Column: Problematic Misapplication Of Religion In Political Rhetoric

This story was written by Olivia Goldhill , Harvard Crimson
Politics and religion is an unholy duo indeed; the pairing, which seems to form naturally, ends up hurting both its constituent parts. Religions positive attributes are overshadowed by its particular use as a political tool, and it seems unfair and unhelpful to enforce religious values on a diverse population in a participatory democracy.

Today, discussions in support of the separation of church and state tend to turn around this second concern. But an examination of the way in which this same marriage negatively affects religious communities might be similarly valuable.

Consider the debate over abortion. The majority of those who are pro-life come from a religious background, and often simply cite God and the sacred nature of all creatures in their arguments against abortion. For the secular contingent, these arguments are meaningless, and thus unpersuasive. Instead of just opposing the pro-life rhetoric, those who are pro-choice often displace their frustration and resentment onto religion itself, and its interference in political matters. In this way, animosity towards opposing views in the political realm is transferred onto God and religion.

To apply blame so generally distorts the nature of religion in every case. After all, a large percentage of religious Americans are not pro-life, do not oppose same-sex marriage, and do not believe that the messiah will only come when the children of Israel inhabit their whole homeland. Despite their near-constant presence in newsprint and political media, evangelical Christians constitute only 26.3 percent of religious adults in America. Yet, if Bill Mahers recent film Religulous and a wave of secularist polemics are any indication, extreme religious views are being used to justify the wholesale abandonment of all religion.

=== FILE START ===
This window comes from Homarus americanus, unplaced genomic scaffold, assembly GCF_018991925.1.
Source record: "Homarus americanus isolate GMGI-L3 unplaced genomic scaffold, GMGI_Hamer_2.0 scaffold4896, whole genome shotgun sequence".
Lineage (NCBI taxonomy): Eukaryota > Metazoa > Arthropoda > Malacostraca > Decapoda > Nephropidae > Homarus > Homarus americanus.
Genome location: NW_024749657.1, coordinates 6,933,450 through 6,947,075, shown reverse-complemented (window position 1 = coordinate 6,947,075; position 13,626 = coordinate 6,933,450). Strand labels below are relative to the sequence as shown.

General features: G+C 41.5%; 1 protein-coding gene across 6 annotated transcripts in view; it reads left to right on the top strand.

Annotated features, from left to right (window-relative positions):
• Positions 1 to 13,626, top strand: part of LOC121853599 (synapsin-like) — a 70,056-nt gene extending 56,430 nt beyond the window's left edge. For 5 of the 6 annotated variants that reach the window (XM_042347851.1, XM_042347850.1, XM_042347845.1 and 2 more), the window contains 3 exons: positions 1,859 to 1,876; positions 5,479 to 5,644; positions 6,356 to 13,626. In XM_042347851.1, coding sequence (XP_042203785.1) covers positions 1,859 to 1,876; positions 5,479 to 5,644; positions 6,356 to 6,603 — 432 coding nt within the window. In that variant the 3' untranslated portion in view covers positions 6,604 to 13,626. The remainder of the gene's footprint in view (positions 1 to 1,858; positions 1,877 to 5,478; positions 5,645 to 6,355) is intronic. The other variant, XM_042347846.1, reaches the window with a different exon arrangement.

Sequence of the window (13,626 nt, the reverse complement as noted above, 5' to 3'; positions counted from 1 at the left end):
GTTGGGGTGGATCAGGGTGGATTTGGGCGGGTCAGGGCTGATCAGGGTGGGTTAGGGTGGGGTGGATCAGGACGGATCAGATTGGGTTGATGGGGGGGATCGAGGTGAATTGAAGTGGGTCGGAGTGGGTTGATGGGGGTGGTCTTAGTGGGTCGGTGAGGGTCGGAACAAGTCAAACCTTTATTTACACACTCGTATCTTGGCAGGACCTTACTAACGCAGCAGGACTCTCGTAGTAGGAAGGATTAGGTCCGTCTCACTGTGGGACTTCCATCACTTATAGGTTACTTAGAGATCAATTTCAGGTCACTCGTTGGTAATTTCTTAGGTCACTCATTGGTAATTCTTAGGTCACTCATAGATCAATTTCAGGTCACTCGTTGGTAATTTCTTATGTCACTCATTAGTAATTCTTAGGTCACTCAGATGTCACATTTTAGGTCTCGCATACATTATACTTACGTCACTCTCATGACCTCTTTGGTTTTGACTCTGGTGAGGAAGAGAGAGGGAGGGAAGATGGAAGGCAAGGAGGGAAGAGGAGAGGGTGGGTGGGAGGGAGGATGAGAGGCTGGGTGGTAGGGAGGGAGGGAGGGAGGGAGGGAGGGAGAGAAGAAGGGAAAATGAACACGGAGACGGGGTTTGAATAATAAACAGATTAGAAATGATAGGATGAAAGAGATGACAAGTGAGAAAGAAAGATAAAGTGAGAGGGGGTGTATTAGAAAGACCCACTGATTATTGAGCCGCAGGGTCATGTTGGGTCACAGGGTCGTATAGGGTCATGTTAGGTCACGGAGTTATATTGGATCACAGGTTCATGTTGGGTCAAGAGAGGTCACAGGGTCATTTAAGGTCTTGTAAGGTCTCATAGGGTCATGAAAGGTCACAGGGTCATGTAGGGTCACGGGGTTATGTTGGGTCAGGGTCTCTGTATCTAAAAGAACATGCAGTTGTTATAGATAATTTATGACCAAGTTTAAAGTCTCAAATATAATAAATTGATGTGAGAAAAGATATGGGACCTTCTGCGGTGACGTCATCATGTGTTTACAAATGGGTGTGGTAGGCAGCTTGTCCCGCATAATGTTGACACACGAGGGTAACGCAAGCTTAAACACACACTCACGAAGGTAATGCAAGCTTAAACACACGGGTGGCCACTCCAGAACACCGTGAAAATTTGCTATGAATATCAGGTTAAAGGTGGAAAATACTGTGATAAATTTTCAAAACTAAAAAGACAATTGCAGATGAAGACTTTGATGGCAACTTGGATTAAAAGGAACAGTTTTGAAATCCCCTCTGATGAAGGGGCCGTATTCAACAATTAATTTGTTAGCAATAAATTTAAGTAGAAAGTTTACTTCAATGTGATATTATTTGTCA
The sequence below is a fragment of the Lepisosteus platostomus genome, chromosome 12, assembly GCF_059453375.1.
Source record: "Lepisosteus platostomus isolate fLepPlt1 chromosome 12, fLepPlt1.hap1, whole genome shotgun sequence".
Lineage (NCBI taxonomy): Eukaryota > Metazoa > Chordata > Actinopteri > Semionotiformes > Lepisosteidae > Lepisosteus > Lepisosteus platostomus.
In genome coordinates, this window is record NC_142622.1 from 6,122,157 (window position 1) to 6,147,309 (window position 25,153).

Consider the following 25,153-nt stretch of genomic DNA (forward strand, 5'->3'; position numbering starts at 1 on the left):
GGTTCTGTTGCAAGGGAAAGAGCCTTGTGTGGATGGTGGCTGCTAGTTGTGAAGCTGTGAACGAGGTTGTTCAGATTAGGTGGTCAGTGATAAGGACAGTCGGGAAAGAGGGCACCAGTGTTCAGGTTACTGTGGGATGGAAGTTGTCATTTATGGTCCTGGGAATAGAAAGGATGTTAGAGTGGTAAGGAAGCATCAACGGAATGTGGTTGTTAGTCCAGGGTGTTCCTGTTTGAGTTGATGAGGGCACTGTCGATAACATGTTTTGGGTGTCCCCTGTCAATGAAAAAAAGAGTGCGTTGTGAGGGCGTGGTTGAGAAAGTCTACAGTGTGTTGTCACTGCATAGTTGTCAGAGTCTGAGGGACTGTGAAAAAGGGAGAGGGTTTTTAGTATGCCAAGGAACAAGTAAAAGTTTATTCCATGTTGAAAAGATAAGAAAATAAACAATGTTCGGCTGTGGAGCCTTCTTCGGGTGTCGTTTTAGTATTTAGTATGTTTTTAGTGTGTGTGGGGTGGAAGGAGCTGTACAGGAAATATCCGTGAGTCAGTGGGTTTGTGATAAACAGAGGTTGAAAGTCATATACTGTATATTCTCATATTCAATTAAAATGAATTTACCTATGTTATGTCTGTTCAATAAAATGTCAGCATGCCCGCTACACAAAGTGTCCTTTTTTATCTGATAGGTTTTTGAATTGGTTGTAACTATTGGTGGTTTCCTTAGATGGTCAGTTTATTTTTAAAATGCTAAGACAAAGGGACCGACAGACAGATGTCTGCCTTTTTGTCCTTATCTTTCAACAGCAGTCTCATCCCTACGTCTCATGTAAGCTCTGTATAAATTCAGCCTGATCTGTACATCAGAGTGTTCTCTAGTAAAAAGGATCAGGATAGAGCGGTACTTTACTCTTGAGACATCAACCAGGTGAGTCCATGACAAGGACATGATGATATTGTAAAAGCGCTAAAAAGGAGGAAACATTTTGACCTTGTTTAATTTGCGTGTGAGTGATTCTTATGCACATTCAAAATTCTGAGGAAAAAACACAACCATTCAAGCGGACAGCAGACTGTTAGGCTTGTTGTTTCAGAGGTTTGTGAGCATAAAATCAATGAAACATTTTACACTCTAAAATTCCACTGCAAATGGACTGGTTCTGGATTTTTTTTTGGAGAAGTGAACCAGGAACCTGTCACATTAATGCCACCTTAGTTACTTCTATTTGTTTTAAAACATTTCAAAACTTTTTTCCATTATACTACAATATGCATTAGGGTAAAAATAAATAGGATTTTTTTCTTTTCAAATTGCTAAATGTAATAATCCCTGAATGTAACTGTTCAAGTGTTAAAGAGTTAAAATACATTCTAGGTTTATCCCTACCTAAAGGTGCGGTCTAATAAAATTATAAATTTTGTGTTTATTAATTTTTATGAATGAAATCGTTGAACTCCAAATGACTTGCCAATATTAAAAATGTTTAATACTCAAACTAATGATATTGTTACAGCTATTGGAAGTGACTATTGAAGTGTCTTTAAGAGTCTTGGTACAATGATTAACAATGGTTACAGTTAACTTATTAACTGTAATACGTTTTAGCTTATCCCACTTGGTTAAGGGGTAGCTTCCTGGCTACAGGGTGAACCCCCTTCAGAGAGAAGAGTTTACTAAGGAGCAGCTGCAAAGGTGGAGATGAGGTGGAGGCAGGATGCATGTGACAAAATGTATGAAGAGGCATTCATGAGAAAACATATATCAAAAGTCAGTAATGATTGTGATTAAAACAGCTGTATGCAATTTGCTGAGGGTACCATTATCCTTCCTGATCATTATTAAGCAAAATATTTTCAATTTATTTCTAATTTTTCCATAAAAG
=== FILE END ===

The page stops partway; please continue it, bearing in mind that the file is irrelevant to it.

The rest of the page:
Given this environment, it seems unsurprising that, more and more, those polemics are succeeding. To a limited but significant extent, religion is becoming obsolete. Months ago, President-elect Obama was criticized for claiming that people from small towns, get bitter, they cling to guns or religion or antipathy to people who arent like them. Many understood Obamas suggestion as embracing the secularist proposition that religion is a trend of past centuries, comparable to racism in that it is something to be outgrown. This beliefs increasing prevalence is reflected in the 28 percent of American adults today who have left the faith in which they were raised. And when Sarah Palin says, I think Gods will has to be done in unifying people and companies to get that gas line built, so pray for that, an age of disenchantment with religion seems understandable.

The misapplication of religious rhetoric and doctrine to political affairs creates this hostile, polar environment and even gradually alienates the religious. Religions are based on complex ideologies, far more intricate than simplistic moral absolutes that tend to rear their heads in the political sphere. Ironically, this means that, even in a climate of opposition, the secular and religious camps really ought to be able to agree on one thing: to preserve their separation.
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